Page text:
On June 3, EU Transport Ministers met to discuss the Eurovignette directive. The representative of the Portuguese Presidency began the discussion by providing an update on the negotiations and acknowledging the significant progress that has been made with regard to achieving consensus and agreement between co-legislators.
The representative of the Portuguese Presidency stated that the charging of vehicles for the use of certain infrastructures is recognised as being of great political and technical importance. Member States and the EU attach a great deal of importance to the proposal, especially due to its potential to reduce greenhouse gas emissions, to contribute to the financing of road infrastructure and also to boost the EU’s policy objective of greening road transport. He said that the Commission adopted this proposal in 2017.
The representative acknowledged that most Member States would appreciate more flexibility in terms of charging systems. This flexibility is a key element of reaching a compromise, he said, as it brings together diverging opinions. It was later translated into a negotiating mandate granted in December 2020.
The Portuguese Presidency has given priority to this file and has stated its commitment to reaching a political agreement with the European Parliament. With this in mind, since January, the Portuguese Presidency has organised a wide range of meetings at the level of ambassadors and experts. Two informal trilogues with the European Parliament complemented the meetings and helped allow the co-legislators to achieve convergence on certain aspects. The outcome of the directive will only be a positive one if both co-legislators try and meet each other halfway, he said. To reach a compromise, the Presidency has circulated its proposals to the various Member State delegations and would advise all delegations to reflect in a constructive and flexible spirit on the compromise suggestions that were put on the table. The end goal is a greener, decarbonised and safer transport sector, he said.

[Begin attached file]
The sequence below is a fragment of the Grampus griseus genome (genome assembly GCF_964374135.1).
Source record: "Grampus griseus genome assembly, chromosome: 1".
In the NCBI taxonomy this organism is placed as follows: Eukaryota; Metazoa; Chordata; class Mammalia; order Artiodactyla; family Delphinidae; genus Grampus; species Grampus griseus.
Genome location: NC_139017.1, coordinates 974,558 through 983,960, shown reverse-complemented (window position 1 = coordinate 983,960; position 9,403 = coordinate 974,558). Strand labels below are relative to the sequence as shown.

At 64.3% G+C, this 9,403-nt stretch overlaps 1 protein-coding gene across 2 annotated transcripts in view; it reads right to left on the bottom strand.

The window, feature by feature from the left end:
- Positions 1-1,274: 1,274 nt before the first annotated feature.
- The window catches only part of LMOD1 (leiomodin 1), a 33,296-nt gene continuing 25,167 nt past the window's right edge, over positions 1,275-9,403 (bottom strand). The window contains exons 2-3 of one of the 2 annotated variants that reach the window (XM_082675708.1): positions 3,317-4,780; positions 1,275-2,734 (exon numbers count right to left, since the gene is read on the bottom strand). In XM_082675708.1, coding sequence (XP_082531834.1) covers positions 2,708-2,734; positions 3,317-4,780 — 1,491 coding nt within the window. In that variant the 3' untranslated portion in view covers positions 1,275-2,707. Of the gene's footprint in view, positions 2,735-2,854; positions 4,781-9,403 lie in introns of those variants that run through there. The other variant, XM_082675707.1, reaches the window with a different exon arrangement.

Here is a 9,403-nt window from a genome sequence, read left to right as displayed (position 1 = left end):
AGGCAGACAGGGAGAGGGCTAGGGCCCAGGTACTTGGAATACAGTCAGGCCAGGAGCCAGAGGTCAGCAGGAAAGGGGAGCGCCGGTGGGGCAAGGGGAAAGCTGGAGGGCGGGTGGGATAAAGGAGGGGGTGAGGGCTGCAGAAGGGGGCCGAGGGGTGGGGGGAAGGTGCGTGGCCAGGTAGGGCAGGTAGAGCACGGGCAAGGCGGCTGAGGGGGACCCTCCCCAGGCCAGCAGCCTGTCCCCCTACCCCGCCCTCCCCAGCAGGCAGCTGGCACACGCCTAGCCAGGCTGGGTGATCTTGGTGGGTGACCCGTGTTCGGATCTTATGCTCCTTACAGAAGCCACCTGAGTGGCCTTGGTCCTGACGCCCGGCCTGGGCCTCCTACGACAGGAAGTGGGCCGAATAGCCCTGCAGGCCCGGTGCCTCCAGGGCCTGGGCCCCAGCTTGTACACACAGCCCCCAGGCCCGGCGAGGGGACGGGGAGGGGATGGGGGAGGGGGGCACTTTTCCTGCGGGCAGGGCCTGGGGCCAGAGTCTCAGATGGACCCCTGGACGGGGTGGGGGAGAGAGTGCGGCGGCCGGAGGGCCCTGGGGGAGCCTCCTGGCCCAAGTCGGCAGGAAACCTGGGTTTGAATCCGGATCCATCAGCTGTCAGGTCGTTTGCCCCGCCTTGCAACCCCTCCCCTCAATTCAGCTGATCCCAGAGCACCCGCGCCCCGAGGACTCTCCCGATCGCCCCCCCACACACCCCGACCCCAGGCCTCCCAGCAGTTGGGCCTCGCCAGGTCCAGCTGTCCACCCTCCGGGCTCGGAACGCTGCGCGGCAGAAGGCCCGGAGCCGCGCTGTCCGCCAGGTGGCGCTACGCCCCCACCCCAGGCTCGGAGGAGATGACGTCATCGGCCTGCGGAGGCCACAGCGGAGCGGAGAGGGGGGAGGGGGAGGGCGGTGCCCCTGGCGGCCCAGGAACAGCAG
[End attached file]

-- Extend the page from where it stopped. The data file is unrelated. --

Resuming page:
Adina Vălean, European Commissioner for Transport, expressed thanks for the efforts made by parties in an attempt to reach an agreement on the directive. She acknowledged the varying degrees of flexibility shown by Member States and said that this should be considered going forward.
The representative of Sweden stated that a revised directive on Eurovignette would be an important tool to reduce the harmful impact of road transport on the climate. The directive should take into account the differences in Member States, however, and it should demonstrate clarity and flexibility on what charging systems are applied.
The representative of Austria said that this directive is actively contributing to more sustainability. More needs to be done, however, especially in the Alpine region.
The representative of Estonia said that it would be important for Member States to have the freedom to choose whether public transport vehicles like buses and trams will be charged or not. The EU must demonstrate understanding that these issues are not the same for everyone. The final agreement needs to be balanced, he said.
The representative of Latvia thanked the Presidency and the Commission for their work on this topic. All member states must be kept on board as plans develop, she said.